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Chocolate cake. Guilt or celebration? Associations with healthy eating attitudes, perceived behavioural control, intentions and weight-loss

Overview of attention for article published in Appetite, March 2014
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About this Attention Score

  • In the top 5% of all research outputs scored by Altmetric
  • Among the highest-scoring outputs from this source (#45 of 3,115)
  • High Attention Score compared to outputs of the same age (99th percentile)
  • High Attention Score compared to outputs of the same age and source (98th percentile)

Mentioned by

news
14 news outlets
blogs
1 blog
twitter
85 tweeters
weibo
19 weibo users
facebook
14 Facebook pages
googleplus
1 Google+ user
video
1 video uploader

Citations

dimensions_citation
25 Dimensions

Readers on

mendeley
101 Mendeley
Title
Chocolate cake. Guilt or celebration? Associations with healthy eating attitudes, perceived behavioural control, intentions and weight-loss
Published in
Appetite, March 2014
DOI 10.1016/j.appet.2013.11.013
Pubmed ID
Authors

Roeline G. Kuijer, Jessica A. Boyce

Abstract

Food and eating are often associated with ambivalent feelings: pleasure and enjoyment, but also worry and guilt. Guilt has the potential to motivate behaviour change, but may also lead to feelings of helplessness and loss of control. This study firstly examined whether a default association of either 'guilt' or 'celebration' with a prototypical forbidden food item (chocolate cake) was related to differences in attitudes, perceived behavioural control, and intentions in relation to healthy eating, and secondly whether the default association was related to weight change over an 18month period (and short term weight-loss in a subsample of participants with a weight-loss goal). This study did not find any evidence for adaptive or motivational properties of guilt. Participants associating chocolate cake with guilt did not report more positive attitudes or stronger intentions to eat healthy than did those associating chocolate cake with celebration. Instead, they reported lower levels of perceived behavioural control over eating and were less successful at maintaining their weight over an 18month period. Participants with a weight-loss goal who associated chocolate cake with guilt were less successful at losing weight over a 3month period compared to those associating chocolate cake with celebration.

Twitter Demographics

The data shown below were collected from the profiles of 85 tweeters who shared this research output. Click here to find out more about how the information was compiled.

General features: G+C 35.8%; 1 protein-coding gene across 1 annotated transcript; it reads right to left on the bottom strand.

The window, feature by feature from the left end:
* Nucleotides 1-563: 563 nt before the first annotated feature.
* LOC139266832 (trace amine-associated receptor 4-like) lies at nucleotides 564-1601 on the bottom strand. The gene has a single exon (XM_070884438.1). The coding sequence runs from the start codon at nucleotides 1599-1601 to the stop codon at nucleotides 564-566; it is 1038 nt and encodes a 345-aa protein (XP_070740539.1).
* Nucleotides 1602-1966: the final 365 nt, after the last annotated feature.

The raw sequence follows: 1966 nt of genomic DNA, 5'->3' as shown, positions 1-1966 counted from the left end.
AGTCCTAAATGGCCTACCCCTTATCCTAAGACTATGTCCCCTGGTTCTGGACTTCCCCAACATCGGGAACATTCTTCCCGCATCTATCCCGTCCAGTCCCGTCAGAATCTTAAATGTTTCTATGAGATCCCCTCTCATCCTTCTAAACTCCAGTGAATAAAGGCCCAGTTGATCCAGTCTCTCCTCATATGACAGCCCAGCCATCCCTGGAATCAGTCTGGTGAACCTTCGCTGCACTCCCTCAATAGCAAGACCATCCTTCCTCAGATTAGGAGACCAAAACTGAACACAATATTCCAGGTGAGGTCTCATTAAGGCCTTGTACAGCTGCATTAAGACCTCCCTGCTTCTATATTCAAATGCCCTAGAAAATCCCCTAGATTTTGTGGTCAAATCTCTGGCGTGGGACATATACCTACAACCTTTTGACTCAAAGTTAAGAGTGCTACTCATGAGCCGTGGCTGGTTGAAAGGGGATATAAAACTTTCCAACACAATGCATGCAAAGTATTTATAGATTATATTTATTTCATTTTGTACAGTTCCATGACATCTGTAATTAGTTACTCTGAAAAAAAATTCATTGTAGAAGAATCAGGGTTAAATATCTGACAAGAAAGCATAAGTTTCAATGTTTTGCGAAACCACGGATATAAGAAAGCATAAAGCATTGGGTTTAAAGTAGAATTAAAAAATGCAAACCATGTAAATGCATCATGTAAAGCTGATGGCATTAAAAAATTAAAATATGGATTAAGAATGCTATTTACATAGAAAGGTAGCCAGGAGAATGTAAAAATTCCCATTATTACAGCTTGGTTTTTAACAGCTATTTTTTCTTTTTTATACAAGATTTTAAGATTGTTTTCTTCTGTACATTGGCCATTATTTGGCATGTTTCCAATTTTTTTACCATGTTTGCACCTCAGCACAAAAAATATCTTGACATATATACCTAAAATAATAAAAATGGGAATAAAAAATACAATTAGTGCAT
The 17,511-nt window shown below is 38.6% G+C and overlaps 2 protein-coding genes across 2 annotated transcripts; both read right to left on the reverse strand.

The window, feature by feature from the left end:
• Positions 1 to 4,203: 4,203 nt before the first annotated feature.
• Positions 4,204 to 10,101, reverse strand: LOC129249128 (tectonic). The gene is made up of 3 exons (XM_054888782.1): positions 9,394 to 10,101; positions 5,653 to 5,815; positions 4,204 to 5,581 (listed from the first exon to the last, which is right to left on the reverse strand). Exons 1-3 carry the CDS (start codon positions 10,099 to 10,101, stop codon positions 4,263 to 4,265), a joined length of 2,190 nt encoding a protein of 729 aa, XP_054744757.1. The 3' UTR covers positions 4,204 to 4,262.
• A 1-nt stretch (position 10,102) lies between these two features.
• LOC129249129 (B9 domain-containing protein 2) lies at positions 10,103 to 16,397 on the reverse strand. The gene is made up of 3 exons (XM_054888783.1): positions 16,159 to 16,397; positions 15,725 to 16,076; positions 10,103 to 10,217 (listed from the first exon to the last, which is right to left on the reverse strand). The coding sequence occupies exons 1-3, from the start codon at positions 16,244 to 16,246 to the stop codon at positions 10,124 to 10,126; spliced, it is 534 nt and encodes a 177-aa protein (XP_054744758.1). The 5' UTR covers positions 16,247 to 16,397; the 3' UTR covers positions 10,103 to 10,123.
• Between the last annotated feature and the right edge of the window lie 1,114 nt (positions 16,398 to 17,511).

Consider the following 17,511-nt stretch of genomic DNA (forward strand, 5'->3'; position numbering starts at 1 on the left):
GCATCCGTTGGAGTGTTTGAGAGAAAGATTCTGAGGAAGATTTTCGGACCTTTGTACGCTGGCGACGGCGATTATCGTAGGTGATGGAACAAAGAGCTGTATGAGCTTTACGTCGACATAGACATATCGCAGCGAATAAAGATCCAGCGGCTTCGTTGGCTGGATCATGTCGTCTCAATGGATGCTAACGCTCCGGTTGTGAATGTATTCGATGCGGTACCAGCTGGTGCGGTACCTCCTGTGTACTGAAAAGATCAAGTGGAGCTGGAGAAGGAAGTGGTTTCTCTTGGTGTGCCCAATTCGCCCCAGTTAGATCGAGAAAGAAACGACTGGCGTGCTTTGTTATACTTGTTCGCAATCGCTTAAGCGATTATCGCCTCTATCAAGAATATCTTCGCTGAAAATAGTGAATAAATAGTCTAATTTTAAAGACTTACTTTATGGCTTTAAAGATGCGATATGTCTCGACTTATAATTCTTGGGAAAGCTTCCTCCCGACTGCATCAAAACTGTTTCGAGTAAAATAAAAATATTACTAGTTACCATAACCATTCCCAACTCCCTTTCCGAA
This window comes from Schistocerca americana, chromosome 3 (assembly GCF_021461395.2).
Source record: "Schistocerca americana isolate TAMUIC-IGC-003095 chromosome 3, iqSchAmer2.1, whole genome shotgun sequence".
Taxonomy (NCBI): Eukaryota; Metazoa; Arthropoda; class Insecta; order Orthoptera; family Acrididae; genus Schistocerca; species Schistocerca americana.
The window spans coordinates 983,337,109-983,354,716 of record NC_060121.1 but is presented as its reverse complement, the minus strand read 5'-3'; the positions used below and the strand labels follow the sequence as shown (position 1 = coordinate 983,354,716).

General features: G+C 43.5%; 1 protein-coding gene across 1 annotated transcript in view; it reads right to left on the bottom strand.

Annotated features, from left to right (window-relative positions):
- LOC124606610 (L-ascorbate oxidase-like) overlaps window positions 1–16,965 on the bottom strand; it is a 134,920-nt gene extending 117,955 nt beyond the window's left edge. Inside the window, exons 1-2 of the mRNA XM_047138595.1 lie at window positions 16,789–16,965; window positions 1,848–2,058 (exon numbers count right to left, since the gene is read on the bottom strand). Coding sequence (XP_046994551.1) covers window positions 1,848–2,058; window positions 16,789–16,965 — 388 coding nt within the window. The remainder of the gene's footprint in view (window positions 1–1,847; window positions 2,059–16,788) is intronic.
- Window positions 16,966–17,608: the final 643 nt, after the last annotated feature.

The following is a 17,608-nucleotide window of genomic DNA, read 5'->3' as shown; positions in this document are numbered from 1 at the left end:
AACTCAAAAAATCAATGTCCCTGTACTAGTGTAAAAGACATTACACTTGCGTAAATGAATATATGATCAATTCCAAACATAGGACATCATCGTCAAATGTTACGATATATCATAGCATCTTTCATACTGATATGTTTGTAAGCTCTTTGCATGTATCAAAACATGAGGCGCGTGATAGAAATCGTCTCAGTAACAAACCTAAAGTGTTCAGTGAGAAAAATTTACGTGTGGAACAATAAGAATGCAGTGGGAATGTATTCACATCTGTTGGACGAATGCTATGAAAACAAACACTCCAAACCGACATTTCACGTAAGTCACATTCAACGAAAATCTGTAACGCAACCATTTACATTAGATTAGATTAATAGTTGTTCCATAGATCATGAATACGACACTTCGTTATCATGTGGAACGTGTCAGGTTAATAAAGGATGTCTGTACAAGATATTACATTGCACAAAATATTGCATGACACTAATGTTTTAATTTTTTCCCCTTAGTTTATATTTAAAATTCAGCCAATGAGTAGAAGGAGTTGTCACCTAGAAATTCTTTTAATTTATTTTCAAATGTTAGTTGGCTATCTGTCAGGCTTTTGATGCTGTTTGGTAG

Mendeley readers

The data shown below were compiled from readership statistics for 101 Mendeley readers of this research output. Click here to see the associated Mendeley record.

Geographical breakdown

Country Count As %
Australia 1 <1%
France 1 <1%
South Africa 1 <1%
Brazil 1 <1%
Ireland 1 <1%
Unknown 96 95%

Demographic breakdown

Readers by professional status Count As %
Student > Master 26 26%
Student > Ph. D. Student 19 19%
Student > Bachelor 18 18%
Researcher 10 10%
Unspecified 7 7%
Other 21 21%
Readers by discipline Count As %
Psychology 31 31%
Medicine and Dentistry 13 13%
Agricultural and Biological Sciences 11 11%
Unspecified 10 10%
Social Sciences 9 9%
Other 27 27%

Attention Score in Context

This research output has an Altmetric Attention Score of 205. This is our high-level measure of the quality and quantity of online attention that it has received. This Attention Score, as well as the ranking and number of research outputs shown below, was calculated when the research output was last mentioned on 29 October 2018.
All research outputs
#60,587
of 13,088,253 outputs
Outputs from Appetite
#45
of 3,115 outputs
Outputs of similar age
#981
of 245,889 outputs
Outputs of similar age from Appetite
#1
of 81 outputs
Altmetric has tracked 13,088,253 research outputs across all sources so far. Compared to these this one has done particularly well and is in the 99th percentile: it's in the top 5% of all research outputs ever tracked by Altmetric.
So far Altmetric has tracked 3,115 research outputs from this source. They typically receive a lot more attention than average, with a mean Attention Score of 18.2. This one has done particularly well, scoring higher than 98% of its peers.
Older research outputs will score higher simply because they've had more time to accumulate mentions. To account for age we can compare this Altmetric Attention Score to the 245,889 tracked outputs that were published within six weeks on either side of this one in any source. This one has done particularly well, scoring higher than 99% of its contemporaries.
We're also able to compare this research output to 81 others from the same source and published within six weeks on either side of this one. This one has done particularly well, scoring higher than 98% of its contemporaries.